CREA’s resale housing forecast is rather bleak for 2013 – but promises great things for 2014.
“Mortgage rules are expected to remain as they are, so sales should be less volatile than they have been in recent years,” said Gregory Klump, CREA’s chief economist. “Interest rates are also expected to remain low as the economy grows and adds jobs, which is supportive for the resale housing market.”
National sales activity is forecast to reach 441,500 units in 2013, representing a 2.9 per cent decline from 454,573 sales in 2012. This stands 5 per cent below the 10-year average (2003-2012), much lower than the previous forecast for a 2 per cent decline.
In 2014, CREA forecasts that national activity will rebound by 4.5 per cent to 461,200 units, reflecting a slow but steady improvement in activity. This would still leave national sales about one per cent below their 10-year-average, with activity not expected to return to levels recorded in the first half of 2012 at any point in the forecast horizon.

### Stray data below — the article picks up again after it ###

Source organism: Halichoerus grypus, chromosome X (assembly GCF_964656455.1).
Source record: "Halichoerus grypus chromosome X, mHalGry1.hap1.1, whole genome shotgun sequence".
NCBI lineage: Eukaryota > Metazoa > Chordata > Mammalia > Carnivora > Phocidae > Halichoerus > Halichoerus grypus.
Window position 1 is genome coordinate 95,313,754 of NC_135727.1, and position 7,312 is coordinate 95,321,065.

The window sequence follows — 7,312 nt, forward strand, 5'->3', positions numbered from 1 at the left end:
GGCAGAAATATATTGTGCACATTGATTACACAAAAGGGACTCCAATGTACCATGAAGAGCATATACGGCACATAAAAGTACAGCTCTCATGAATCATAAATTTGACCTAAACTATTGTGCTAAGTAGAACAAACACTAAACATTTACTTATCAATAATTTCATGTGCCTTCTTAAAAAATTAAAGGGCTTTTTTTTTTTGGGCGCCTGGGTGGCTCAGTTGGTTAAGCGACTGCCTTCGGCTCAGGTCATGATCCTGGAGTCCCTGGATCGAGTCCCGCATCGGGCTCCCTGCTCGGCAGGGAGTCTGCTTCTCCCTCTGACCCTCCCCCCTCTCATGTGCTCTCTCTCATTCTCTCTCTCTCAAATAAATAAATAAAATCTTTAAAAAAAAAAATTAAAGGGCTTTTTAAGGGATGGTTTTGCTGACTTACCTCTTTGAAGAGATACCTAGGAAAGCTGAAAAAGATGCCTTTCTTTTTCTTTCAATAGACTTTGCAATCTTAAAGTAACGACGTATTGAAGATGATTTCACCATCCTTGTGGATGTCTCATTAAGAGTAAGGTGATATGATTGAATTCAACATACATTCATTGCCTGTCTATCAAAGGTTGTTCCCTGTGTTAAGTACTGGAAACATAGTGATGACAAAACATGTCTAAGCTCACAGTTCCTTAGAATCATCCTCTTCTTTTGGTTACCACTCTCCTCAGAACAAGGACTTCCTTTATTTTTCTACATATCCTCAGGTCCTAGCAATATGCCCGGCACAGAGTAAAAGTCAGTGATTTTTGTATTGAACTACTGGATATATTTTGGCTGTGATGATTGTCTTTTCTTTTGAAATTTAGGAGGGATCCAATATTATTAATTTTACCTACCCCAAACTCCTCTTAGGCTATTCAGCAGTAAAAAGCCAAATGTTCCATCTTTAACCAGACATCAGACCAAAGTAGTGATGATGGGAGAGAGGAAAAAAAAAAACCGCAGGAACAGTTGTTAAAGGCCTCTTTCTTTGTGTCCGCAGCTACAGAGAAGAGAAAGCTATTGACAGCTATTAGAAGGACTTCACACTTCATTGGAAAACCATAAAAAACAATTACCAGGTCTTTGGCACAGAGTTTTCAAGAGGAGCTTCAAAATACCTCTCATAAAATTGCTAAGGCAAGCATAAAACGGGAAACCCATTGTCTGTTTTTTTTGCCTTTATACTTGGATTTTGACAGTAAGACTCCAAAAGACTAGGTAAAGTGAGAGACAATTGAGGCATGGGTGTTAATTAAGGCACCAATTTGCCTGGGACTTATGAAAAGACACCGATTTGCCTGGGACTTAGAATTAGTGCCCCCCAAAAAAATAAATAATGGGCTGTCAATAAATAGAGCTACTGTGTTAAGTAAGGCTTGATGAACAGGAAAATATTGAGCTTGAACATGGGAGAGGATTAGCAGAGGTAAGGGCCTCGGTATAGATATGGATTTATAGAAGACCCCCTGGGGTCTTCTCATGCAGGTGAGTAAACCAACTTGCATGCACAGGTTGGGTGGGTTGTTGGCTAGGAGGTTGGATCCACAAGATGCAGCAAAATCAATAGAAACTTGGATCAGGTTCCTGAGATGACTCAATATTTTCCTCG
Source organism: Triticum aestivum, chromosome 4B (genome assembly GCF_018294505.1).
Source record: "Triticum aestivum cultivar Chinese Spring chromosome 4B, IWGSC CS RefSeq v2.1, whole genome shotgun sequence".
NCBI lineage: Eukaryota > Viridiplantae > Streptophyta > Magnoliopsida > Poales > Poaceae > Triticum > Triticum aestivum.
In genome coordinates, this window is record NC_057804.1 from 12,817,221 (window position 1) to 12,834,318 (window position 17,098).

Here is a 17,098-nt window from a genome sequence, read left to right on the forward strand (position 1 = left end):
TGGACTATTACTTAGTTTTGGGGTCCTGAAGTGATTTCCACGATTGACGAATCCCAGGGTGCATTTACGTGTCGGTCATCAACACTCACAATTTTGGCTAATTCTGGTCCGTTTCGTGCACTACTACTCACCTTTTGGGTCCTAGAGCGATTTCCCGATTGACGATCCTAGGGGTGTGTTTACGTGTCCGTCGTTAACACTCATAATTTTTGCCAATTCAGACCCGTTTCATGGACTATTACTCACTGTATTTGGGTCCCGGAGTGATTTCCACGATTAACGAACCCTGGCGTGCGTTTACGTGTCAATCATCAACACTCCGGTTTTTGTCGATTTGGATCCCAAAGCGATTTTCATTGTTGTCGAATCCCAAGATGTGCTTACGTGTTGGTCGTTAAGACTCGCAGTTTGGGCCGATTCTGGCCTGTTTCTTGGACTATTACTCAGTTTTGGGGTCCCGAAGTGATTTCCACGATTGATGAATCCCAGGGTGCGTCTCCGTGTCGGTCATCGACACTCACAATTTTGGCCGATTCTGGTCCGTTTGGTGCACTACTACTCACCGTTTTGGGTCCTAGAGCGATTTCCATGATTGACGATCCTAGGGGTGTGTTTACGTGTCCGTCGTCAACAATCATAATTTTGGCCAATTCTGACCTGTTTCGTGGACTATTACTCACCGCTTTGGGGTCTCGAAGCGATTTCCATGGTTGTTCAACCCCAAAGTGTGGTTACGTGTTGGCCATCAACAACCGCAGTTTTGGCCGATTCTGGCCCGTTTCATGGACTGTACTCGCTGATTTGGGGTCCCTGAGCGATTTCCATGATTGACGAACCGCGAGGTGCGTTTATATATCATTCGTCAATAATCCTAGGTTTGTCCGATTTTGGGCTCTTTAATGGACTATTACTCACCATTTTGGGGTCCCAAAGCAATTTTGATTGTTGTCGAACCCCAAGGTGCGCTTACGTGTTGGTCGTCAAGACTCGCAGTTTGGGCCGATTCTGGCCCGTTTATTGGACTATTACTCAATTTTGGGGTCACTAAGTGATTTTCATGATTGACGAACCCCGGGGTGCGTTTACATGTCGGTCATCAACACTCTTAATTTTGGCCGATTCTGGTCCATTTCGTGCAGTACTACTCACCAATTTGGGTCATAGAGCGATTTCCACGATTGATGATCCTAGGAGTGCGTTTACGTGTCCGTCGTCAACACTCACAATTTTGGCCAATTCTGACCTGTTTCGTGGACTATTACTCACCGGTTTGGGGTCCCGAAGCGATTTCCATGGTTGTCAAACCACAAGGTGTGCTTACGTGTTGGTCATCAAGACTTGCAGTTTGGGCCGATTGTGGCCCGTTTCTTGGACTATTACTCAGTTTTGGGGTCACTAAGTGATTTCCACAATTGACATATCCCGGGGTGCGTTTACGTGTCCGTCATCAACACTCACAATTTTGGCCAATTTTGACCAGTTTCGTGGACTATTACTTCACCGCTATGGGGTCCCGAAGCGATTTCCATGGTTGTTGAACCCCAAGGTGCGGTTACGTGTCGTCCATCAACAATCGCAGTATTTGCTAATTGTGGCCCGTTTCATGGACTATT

British Columbia is forecast to have a strong sales increase of 9.5 per cent in 2014 – granted from a low base – with most other provinces forecast to post gains in the range between 3 and 5 per cent as the continuation of moderate economic, job, population, and income growth offsets small and gradual interest rates increases next year.
In addition, housing trends for this year are heading in different directions depending on where you live in the country.
Alberta and Manitoba are the only provinces where sales are expected to rise in 2013, albeit modestly. The percentage decline in sales in Saskatchewan, Ontario, Quebec, and Nova Scotia
is forecast to exceed the national result this year. The percentage decline in sales in British Columbia, New Brunswick, and Newfoundland and Labrador is forecast to be less than the national result.
Strong sales in the first half of 2012 cast a long shadow over the year-over-year comparisons during the first half of 2013 in many parts of the country. The smaller annual decline being forecast for British Columbia and New Brunswick reflects a weakening trend in these provinces during the first half of 2012 that was not apparent elsewhere.